What does nearly every photo taken outside have in common? No, it’s not an annoying bystander photobombing, we’re talking about the sky here. It’s nature’s canvas and forms the backdrop of most outdoor photos. If it’s a daytime photo then you may have a lovely photograph foreground, but with a perfect flat blue sky that looks unreal, or a cloudy murky sky that rains the colour from an image. Ever wished you could just create a few nice clouds in a blue sky to make your photo pop? Well Adobe’s Photoshop can make your wish come true.
Open your image and create a new layer. Fill this layer with a nice sky blue, you can always use the colour pipette to pinch one you like form another photo if you don’t have an eye for choosing colours. Change the blending mode for the layer fro Normal to Multiply. Set your foreground and background colours as black and white, it doesn’t really matter which is which.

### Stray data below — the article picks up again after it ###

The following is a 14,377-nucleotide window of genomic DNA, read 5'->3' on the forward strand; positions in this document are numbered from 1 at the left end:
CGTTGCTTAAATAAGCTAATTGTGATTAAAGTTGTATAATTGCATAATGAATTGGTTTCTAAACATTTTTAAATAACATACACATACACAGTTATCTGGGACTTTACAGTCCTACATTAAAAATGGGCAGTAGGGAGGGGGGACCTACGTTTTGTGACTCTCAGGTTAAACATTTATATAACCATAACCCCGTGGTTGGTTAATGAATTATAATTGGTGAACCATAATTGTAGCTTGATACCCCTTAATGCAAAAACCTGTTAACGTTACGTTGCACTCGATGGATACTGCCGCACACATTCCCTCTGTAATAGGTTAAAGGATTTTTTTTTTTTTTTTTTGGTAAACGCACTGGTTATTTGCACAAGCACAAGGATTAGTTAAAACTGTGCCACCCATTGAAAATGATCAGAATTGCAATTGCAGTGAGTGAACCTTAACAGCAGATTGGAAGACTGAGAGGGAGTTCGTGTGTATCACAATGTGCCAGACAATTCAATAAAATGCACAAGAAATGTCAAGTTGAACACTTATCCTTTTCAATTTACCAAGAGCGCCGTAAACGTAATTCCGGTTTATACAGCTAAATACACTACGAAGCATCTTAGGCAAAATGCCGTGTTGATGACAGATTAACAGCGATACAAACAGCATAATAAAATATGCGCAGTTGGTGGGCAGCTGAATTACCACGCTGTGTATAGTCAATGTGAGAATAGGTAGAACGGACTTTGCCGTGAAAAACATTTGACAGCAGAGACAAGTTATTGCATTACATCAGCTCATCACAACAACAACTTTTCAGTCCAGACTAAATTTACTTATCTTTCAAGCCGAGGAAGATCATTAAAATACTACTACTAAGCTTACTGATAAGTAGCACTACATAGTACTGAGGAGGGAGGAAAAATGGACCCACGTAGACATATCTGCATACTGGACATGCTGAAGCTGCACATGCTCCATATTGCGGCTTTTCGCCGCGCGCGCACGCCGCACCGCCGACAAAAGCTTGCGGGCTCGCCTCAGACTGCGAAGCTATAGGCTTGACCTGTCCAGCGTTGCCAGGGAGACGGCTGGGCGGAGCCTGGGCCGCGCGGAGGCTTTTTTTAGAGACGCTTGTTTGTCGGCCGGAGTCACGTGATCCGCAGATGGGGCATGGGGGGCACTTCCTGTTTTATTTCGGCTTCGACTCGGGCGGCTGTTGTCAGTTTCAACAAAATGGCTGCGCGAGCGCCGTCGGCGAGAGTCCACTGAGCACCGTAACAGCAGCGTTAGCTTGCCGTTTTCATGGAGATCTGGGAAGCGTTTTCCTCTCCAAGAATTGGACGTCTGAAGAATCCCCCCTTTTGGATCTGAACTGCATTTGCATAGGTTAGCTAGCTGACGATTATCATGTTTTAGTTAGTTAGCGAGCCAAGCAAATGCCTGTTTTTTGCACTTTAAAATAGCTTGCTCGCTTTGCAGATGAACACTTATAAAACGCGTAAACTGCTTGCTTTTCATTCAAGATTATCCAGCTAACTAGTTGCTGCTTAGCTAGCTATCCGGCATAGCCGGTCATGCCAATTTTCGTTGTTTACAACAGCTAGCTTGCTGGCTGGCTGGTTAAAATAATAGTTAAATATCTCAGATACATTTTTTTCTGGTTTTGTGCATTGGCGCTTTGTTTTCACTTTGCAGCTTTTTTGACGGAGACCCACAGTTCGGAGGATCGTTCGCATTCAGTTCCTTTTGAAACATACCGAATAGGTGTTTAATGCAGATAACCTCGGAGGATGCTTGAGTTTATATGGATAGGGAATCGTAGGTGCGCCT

There is a Photoshop filter especially for creating cloud effects, and it’s called, unsurprisingly, the Photoshop Cloud Filter. It’s obvious once you know about it. Now select your blue layer and choose Filter, Render, Clouds. Photoshop will now give you a digitally created cloudy effect, picking up on the colour of your layer and because you chose black and white it will also pick up on the Multiply set to give starker contrast.
You can also use this technique to just give you a flat layer of clouds to work with on images you are building up digitally. Create a blank layer, pick a sky blue foreground colour and a white background and choose Filter, Render, Clouds and you have a simple cloudy blue sky to work with. Each time you apply the filter, Photoshop will give you different clouds, so if you think the first attempt looks a little artificial, just try applying the filter again for a new sky.
Of course it doesn’t have to be a blue sky with white clouds, you can use storm grey or sunset orange any other colour to create clouds that fit your needs, you control the weather now, at least in the world of Photoshop.
[Image via Russ Payne]